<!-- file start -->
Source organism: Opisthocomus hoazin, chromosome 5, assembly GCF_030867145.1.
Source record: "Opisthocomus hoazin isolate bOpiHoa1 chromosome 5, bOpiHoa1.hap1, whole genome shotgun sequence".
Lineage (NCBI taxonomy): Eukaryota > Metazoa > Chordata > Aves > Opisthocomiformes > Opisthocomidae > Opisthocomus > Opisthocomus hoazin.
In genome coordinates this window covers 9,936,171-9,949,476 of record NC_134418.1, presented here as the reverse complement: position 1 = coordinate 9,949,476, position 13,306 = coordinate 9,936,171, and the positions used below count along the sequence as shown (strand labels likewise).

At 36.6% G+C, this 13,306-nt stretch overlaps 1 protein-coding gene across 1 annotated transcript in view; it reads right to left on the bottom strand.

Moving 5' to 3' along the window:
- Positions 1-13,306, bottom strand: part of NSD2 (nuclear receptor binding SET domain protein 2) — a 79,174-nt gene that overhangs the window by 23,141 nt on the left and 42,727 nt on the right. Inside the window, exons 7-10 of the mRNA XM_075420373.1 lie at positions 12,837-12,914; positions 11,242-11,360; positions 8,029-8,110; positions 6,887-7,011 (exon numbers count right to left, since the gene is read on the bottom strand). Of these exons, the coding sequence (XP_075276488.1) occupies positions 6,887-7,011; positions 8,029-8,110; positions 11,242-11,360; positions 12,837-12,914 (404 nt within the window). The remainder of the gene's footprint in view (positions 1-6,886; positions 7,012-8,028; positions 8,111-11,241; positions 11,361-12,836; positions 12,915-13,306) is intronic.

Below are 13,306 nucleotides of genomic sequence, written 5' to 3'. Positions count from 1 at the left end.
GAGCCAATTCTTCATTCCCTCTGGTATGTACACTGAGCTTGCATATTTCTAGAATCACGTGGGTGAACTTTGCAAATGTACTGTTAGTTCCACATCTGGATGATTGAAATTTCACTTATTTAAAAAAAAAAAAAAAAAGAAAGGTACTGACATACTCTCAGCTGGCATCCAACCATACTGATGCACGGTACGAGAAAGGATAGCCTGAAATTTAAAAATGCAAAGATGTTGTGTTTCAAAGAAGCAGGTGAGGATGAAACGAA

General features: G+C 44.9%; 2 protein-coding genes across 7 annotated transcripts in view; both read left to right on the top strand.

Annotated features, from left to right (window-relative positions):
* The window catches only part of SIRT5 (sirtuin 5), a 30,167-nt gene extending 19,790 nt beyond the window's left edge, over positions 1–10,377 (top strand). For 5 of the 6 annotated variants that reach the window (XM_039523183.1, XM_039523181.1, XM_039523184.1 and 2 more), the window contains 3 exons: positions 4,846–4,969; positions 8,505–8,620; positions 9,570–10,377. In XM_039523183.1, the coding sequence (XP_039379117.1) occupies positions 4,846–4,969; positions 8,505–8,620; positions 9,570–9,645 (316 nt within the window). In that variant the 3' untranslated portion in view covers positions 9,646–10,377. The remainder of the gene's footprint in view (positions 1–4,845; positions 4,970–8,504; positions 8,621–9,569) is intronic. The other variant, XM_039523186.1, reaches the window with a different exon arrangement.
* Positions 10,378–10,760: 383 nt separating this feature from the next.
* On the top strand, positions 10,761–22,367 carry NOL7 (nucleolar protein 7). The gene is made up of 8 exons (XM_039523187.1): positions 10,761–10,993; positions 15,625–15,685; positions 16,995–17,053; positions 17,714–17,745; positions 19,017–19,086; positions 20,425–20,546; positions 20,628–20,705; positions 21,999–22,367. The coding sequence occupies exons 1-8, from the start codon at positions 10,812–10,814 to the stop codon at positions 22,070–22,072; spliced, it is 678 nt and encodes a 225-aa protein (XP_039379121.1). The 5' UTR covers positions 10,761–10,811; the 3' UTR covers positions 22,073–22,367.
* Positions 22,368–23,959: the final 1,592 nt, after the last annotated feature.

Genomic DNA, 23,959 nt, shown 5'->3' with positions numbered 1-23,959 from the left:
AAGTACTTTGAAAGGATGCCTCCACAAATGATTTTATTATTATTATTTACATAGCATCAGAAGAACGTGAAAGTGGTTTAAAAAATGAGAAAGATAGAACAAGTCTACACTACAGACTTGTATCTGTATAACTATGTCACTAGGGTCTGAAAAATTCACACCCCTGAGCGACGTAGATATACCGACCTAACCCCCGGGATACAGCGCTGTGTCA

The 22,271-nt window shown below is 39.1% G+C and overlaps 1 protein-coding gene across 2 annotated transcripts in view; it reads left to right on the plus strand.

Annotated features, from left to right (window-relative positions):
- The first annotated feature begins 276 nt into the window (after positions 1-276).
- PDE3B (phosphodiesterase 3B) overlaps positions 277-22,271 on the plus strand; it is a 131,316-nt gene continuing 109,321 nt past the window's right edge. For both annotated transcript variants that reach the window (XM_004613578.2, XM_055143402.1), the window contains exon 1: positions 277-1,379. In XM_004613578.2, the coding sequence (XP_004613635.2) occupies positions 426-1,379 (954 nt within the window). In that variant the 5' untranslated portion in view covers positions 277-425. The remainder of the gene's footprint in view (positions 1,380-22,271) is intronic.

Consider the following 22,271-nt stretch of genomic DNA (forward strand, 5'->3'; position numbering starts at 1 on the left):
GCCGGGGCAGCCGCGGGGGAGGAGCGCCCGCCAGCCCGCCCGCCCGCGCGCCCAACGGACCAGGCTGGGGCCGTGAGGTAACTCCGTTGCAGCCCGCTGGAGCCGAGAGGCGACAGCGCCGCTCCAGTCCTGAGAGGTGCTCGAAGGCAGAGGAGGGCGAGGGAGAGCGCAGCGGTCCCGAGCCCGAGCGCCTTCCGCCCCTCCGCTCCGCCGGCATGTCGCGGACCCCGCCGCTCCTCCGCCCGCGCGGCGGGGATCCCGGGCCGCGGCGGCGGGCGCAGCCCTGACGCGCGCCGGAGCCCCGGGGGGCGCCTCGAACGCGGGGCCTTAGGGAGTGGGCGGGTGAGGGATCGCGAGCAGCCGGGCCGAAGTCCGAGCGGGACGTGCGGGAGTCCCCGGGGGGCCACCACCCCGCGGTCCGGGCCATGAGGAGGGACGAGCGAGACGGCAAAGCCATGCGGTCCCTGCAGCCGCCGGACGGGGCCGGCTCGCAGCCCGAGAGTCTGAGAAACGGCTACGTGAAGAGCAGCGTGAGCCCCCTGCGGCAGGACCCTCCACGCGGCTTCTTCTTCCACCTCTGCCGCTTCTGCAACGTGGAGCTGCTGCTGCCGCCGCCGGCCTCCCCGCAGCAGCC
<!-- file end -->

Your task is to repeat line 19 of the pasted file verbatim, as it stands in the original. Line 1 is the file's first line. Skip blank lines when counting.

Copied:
Annotated features, from left to right (window-relative positions):